In addition to a protrudable jaw, they have an extra joint in their lower jaw that allows them to bite while their jaws are extended. And they have an extra set of bristle-like teeth that gives them a firm grasp of their food.
"They're basically able to do something that other reef fish can't," thanks to their unusual jaw, by attacking food that's firmly attached to a reef surface, and pulling it out of crevices that other fish can't reach, said Nicolai Konow now of Brown University in Providence, RI, who led the new study.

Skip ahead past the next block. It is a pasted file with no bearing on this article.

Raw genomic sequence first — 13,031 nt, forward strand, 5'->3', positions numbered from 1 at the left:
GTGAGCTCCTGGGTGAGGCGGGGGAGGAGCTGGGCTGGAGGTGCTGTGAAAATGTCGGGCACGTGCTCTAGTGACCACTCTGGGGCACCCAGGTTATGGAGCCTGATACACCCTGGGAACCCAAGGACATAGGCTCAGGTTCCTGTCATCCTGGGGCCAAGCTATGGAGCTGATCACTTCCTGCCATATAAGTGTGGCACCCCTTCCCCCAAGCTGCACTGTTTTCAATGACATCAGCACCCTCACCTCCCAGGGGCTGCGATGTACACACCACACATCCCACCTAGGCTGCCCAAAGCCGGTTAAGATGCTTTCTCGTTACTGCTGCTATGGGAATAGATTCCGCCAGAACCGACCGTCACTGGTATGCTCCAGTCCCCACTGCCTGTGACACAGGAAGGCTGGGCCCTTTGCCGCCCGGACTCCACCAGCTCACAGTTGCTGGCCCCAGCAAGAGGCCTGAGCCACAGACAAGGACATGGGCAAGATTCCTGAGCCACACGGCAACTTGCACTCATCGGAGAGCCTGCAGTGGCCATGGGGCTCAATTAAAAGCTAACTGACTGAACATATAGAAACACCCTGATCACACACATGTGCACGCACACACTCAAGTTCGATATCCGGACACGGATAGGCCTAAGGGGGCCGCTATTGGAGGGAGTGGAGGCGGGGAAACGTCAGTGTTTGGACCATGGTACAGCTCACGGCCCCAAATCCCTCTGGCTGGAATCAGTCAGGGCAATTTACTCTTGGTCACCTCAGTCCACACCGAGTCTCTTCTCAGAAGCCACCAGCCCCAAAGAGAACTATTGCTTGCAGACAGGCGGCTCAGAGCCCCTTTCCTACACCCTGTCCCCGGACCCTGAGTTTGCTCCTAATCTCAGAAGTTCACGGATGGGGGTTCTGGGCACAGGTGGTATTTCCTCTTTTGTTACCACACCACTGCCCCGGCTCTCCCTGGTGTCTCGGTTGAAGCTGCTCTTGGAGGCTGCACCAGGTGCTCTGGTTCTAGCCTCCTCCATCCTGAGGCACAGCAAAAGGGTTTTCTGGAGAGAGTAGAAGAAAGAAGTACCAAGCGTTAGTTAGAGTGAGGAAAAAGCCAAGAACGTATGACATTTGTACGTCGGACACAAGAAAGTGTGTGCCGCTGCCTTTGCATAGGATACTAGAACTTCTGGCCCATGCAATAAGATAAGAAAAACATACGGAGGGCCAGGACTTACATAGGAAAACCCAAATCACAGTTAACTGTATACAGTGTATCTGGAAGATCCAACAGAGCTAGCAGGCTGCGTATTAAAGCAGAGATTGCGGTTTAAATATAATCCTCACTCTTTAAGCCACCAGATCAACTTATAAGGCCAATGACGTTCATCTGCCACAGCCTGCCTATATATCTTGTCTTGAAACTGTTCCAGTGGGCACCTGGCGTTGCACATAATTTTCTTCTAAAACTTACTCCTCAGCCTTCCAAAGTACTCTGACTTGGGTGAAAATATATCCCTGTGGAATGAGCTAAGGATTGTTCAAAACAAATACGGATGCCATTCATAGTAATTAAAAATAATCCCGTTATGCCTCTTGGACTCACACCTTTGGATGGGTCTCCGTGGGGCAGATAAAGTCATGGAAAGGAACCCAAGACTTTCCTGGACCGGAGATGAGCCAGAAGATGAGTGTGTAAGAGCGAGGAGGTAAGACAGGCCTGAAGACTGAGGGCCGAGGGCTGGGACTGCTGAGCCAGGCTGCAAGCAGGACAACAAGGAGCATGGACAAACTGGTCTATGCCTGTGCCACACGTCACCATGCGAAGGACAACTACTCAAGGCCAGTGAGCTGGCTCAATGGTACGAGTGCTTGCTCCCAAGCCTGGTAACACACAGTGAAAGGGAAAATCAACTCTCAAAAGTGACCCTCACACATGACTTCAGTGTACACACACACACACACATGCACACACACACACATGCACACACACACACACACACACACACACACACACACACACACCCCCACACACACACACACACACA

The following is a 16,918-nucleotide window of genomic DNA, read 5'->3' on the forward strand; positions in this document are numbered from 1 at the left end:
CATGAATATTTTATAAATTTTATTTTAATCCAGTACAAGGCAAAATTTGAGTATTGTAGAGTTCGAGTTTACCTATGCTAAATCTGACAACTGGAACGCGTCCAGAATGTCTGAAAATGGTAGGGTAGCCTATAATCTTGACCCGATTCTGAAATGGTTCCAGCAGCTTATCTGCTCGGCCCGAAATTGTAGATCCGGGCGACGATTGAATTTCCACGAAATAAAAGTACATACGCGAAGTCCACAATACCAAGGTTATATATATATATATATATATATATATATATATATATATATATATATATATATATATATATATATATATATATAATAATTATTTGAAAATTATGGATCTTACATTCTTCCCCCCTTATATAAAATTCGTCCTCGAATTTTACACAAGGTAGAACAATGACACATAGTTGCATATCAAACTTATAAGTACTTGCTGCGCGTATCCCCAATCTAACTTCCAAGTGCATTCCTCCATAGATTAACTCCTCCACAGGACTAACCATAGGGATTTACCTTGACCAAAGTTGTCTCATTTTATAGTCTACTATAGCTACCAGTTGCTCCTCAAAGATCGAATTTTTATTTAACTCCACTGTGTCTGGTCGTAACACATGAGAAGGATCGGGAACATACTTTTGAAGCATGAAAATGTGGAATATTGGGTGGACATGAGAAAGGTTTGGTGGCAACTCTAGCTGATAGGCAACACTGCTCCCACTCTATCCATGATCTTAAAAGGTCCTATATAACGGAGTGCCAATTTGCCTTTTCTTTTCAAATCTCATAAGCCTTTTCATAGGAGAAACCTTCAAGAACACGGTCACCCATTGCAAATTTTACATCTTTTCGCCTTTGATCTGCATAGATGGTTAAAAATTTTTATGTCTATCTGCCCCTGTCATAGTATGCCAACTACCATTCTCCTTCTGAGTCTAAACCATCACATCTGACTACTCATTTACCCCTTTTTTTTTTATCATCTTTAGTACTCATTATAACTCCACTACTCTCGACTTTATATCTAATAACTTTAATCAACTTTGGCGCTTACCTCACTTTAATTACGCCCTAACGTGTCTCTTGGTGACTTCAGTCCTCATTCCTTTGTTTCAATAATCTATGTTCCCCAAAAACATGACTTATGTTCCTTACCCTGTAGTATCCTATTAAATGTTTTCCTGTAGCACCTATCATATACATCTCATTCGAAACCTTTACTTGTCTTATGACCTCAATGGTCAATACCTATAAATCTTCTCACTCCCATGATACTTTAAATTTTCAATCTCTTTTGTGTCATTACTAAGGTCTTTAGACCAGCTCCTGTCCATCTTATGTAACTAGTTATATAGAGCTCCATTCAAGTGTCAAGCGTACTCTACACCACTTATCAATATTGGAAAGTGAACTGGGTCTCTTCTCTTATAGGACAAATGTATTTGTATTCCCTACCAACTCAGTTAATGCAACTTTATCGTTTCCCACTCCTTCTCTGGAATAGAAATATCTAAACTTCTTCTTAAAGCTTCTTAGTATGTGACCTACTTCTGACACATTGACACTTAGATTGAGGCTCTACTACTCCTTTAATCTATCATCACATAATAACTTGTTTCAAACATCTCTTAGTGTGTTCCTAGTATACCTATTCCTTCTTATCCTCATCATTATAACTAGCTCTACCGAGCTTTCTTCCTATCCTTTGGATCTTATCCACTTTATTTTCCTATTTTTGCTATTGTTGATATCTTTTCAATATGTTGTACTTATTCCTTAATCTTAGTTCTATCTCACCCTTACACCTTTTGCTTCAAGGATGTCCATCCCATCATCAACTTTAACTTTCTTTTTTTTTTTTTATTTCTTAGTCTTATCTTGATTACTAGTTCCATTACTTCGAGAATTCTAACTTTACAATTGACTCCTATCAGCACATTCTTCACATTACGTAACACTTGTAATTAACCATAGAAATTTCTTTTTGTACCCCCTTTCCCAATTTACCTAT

While in some species, such specialized structures allow the animal to monopolize a single food type, angelfish have used this evolutionary breakthrough to expand into many niches on the reef.
"These guys are sort of jacks of all trades," Konow said.
Different angelfish species have retained the same jaw structure, but have specialized, instead, by varying their size and their gut to access many types of food.
With a range of patterns and colors including blue, yellow, black and white, the 80 or so different species of angelfish span more than a tenfold size difference and consume everything from sponges, algae, anemones and plankton, Konow and colleague David Bellwood of Australia's James Cook University reported.